Has the country survived the abductions of the state, the inoculation of Mečiar, Fico governments and the Kočner underworld without harm to democracy?
The new sense of freedom was powerful and formative. Everyone felt better, standing in the cold November squares. “We are not like them,” the crowd chanted, and even those who had been silent for years or had reported their neighbours for listening to Radio Free Europe, meant it.
Those were the days when we all found a version of a better society within us.
Democracy was fragile and it required constant care to make sure it did not squint, or develop flat feet or a crooked back. Nobody knew in 1993 if it was ready to bear the illnesses that the founders of the state had smuggled into the new Slovak Republic from the old regime under the cover of the roar of the New Year fireworks.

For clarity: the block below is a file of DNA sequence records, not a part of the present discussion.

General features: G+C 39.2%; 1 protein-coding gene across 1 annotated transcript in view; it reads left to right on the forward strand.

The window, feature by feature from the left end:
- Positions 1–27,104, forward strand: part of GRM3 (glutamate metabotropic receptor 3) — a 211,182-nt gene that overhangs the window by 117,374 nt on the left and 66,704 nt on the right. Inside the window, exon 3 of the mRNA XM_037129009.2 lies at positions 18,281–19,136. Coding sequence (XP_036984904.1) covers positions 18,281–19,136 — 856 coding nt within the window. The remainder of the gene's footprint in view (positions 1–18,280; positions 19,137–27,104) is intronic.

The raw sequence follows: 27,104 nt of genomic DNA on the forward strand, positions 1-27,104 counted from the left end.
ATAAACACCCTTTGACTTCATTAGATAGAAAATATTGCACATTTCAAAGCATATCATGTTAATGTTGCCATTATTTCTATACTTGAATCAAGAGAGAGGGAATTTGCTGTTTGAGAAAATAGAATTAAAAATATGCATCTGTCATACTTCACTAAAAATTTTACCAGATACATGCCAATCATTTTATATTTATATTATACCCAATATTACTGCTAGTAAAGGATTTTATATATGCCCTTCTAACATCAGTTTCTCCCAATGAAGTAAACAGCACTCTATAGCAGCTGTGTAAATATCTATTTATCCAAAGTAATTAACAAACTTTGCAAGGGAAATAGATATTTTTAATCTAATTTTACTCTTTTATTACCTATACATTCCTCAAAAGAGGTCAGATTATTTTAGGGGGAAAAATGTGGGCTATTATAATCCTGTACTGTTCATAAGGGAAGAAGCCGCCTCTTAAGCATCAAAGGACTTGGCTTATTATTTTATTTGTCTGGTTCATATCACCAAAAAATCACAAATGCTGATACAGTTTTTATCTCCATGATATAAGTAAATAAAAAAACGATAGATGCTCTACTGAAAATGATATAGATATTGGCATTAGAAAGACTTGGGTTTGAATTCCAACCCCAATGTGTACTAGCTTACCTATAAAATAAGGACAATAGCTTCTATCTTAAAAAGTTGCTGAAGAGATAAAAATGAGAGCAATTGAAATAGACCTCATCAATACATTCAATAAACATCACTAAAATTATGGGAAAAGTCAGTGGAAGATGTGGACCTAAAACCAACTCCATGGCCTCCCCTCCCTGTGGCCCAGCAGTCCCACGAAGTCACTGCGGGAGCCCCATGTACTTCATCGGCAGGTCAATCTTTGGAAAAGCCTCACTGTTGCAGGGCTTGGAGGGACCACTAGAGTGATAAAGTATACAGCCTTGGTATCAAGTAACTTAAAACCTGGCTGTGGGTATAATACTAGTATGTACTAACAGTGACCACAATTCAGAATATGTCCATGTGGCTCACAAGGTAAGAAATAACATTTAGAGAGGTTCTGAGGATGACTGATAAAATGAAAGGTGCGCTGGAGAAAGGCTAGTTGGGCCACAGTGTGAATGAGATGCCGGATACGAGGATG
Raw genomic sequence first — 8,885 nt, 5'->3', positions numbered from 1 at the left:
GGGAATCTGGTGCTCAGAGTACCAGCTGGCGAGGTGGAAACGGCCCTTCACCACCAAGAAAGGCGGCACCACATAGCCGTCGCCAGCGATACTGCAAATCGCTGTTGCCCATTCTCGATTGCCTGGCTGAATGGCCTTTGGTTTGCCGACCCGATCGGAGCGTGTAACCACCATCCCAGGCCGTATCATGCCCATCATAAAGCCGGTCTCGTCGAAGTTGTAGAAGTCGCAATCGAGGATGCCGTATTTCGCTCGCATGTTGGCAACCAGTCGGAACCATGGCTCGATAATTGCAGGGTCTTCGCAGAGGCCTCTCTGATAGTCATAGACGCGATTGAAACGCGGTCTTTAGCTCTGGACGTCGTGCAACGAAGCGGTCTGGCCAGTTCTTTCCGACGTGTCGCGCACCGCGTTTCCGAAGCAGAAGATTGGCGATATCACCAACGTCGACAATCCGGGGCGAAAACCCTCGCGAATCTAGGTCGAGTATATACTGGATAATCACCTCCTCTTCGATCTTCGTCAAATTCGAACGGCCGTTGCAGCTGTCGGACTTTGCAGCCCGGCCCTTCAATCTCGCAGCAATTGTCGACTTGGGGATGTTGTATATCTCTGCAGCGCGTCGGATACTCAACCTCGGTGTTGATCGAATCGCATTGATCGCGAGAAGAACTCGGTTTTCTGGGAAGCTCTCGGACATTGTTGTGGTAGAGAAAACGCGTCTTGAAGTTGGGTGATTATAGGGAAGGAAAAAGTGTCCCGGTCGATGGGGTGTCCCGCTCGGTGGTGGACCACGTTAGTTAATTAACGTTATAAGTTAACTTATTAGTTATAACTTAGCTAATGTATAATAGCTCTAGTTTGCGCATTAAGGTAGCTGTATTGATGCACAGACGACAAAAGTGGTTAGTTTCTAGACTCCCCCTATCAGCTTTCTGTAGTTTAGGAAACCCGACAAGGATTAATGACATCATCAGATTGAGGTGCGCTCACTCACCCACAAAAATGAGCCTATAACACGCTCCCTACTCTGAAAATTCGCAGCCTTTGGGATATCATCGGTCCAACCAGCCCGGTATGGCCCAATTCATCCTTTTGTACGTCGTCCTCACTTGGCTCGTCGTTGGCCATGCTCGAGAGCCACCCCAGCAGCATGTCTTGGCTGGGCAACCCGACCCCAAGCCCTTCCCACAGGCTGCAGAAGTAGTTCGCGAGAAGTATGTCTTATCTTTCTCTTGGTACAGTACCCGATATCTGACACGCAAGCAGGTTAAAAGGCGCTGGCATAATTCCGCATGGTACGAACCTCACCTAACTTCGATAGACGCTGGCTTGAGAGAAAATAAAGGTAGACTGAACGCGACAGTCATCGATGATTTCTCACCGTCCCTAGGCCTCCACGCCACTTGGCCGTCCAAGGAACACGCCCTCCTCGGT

It was a nation born after the break-up of Czechoslovakia by the winners of democratic elections as an answer to the questions that nobody asked the nation in a referendum.
And in its cradle lurked a tradition that was yet to take on monstrous dimensions, a tradition that says, ‘it’s after the election, get used to it’ or ‘win elections and you can do anything’.
Metamorphoses of freedom
Not everyone consumed freedom in the same way. Not everyone was one of the lucky ones, the generation of Husak’s children, born in the 1970s, who could cross borders and go to foreign universities to wash off the sediments of the communist schooling system.